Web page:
Introduction: Branch Planter
I have some houseleek and other winter hardy succulents, that I haven’t been taking care of the last 1-2 years, and it is time to give them the attention they deserve.
To make them stand out I have been collecting some old half rotten branches, with cool shapes to plant them in, so this is how I make sculptors for the garden from forgotten succulents and old branches.
Step 1: Plants
For this kind of project, it is important to pick plants that can survive with very little soil or water and are resilient enough to grow in your area of the world. I have learned that houseleek and other succulents from a hardiness zone of 6-7 are perfect for my area and that they don’t need a lot of water or soil.
The hardiness of a plant is determined by what temperatures they can survive at. To simplify this, they have been divided into 13+ plant groups. You can easily find your own hardiness zone on the internet :)
A lot of plant nurseries label their plants with hardiness zone numbers, and if in doubt ask the dealers, they know what can survive outside year-round and what can't, it is so saddening to find that a plant cannot survive a mild winter.
I really like the succulents that can grow over the edge of a pot and look like a green waterfall, so I will be using them at a lot of edges for this project:)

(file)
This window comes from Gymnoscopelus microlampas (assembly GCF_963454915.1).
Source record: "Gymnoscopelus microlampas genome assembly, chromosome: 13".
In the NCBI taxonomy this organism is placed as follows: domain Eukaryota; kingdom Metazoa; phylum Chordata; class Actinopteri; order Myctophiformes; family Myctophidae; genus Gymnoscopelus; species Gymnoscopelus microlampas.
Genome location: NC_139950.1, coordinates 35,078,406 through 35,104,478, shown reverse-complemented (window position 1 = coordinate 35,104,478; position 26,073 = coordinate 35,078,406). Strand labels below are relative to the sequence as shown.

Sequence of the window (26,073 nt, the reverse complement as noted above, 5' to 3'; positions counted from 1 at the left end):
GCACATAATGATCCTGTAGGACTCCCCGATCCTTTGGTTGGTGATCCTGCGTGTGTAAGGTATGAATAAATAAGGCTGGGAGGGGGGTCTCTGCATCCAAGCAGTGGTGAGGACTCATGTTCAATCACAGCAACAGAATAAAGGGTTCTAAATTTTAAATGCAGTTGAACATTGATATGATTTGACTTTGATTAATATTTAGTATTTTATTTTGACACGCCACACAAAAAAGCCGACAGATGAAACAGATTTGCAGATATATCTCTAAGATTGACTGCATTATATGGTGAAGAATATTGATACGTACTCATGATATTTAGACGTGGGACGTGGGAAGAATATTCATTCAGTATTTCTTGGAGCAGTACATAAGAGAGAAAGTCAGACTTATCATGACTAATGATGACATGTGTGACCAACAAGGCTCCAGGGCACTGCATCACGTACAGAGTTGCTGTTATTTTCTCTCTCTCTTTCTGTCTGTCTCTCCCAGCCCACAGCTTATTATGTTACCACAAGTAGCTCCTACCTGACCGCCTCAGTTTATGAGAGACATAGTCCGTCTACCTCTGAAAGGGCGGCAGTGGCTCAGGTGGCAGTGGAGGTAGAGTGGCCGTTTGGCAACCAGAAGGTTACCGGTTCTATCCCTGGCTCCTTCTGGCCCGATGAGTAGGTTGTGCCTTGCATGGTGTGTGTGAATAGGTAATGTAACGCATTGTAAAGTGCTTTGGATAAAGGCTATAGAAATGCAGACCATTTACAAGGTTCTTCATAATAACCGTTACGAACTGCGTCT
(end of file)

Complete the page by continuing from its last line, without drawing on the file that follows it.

Step 2: Planters
Find some old logs, branches or anything that you like that can contain a little soil.
I my case I found some old branches with some nice shapes I liked. Some of them didn’t have enough cracks and holed in them to contain the plants, so I had to drill some cavities into them for the soil and plants. I tried placing these holes in areas that would be easy to hide with the soil, and look natural, so there wont be a perfect round hole in the side and not fit in with the rest of the planter.
Step 3: Planting
Take the planter and put some soil where you want the plants, and press it firmly in place. If you have some crawling plants that can grow over edges place them at low area/edges they can grow out over and pin them down with foil. They also look good coming out from cracks. To plant them there take a thin planting stick and press some soil in the crack, and gently press the succulent in place and cover with soil.
You don’t have to cover the entire planter with plants, I have found that less is more, with this kind of project. The fewer plants the more distinct they will look.
houseleek often have a stem you can stick in the soil. If the soil are pressed to hard just take the plant stick and poke a hole in the soil.
A little decoration doesn’t hurt, but not to much, as it can take the focus from the plants, and it can be anything, a rock, sand, bark, a small toy.
Step 4: Placement
Now it is just to find the right place for the plant sculpture and enjoy the view of it.
I don’t plan of watering it, unless there are 5-7 weeks without rain, and then I would do it with a light water sprinkler to avoid washing the soil away.
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